I could go on about all the things that have gotten better for everyone. But I think you catch my drift. In addition to all those measurable things–a lot of the changes in social mores, including ones evangelicals don’t like, are based on the rise of some pretty Christ-like thoughts about one’s fellow humans. That each of us are inherently worthy of love as humans. That societies knit together by tolerance for difference and respect for others’ equal humanity instead of the force of rulers or the imposition of caste systems or shaming practices are preferable. That empathy, authenticity, and vulnerability create stronger, healthier human bonds.

Some of our social problems can even be seen as a result of moral progress, not decline. Take divorce, something I have a little experience with. Divorce used to be so rare. Now it is quite common (although in decline of late!). Terrible news, right?!

Not so fast. Of course divorce wasn’t common when a) It wasn’t really allowed and b) women had no rights to speak of. Pretty easy to keep together a relationship when one person in it has all the power and all the money. Just like police states have their advantages, amirite Paul Kagame (who is definitely not a sign of human progress, by the way)?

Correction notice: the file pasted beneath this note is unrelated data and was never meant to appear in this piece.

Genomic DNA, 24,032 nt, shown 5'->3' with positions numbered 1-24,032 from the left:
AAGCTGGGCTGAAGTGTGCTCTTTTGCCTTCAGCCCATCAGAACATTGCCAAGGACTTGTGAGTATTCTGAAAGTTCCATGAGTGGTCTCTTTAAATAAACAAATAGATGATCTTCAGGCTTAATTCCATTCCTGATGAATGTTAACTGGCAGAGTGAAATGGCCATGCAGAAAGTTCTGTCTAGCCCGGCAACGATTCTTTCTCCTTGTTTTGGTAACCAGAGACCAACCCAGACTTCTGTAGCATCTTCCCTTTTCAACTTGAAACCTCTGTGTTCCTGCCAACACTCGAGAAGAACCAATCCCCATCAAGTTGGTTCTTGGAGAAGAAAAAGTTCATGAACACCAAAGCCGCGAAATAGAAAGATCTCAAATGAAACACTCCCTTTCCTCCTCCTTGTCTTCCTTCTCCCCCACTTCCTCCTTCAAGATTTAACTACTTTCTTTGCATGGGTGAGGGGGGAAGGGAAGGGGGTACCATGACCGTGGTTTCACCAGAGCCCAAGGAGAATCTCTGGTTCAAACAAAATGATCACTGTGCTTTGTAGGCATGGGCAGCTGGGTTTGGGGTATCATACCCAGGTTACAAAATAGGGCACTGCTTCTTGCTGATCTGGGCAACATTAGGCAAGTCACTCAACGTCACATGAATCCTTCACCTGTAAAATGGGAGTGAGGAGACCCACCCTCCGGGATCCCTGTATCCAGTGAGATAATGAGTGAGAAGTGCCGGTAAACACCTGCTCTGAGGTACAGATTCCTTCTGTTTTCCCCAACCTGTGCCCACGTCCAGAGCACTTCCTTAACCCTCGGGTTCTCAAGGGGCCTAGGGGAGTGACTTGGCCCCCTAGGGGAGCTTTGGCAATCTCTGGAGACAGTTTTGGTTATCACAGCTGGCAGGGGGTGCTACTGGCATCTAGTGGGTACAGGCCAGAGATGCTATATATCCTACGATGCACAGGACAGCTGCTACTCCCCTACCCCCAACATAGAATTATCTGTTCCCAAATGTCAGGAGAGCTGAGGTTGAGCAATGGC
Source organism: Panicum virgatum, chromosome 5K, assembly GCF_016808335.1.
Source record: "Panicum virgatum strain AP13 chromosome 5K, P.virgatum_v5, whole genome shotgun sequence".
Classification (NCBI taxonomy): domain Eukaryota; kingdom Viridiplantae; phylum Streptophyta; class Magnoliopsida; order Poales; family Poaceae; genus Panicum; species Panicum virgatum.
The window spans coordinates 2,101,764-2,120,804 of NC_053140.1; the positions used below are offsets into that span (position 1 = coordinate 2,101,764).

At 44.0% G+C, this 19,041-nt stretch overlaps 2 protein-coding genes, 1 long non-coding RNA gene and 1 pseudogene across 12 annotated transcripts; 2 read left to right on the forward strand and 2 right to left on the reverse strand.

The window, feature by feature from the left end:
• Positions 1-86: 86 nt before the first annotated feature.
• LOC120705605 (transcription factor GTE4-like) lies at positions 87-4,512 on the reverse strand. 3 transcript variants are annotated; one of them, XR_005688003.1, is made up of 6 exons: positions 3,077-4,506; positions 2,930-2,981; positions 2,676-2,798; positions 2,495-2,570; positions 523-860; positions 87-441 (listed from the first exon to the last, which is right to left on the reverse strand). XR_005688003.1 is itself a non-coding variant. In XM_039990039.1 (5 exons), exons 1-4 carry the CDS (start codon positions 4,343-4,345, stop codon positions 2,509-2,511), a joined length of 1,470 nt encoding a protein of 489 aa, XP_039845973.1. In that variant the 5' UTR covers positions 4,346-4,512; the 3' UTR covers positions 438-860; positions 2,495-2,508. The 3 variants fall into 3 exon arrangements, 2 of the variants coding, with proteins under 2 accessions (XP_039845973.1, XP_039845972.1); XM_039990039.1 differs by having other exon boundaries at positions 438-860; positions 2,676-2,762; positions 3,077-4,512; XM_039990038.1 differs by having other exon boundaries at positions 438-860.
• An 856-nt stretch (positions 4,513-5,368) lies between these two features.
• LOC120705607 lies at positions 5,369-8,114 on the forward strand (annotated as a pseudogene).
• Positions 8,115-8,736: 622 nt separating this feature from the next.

(Incidentally, if I disappear in the next week or so, I’ve probably been abducted by a Rwandan death squad.)

Guess what’s hard to sustain but way more meaningful, divine, and sacred if you can pull it off? A relationship of mutual love and respect, held together by nothing more than the mysterious, gossamer ties of free will, commitment, attachment, perseverance, attraction, friendship. That’s some fragile, beautiful stuff right there.

Even if you just look at the record of humanity as presented in the Bible, over a period of several thousand years a very long time ago, the moral progress depicted is stunning. We go from God giving instructions about how to properly treat female sex slaves and stoning people for yelling at their parents to Jesus telling folks to love their enemies, treat the marginalized with dignity, and get their own moral houses in order before running around literally casting stones at others. In fact, let’s just not stone people at all anymore, K thanks.

Taking in the whole sweep of human history–you absolutely cannot escape the conclusion that the Kingdom is Coming. The Law of Love is winning out. Moral progress is inexorable.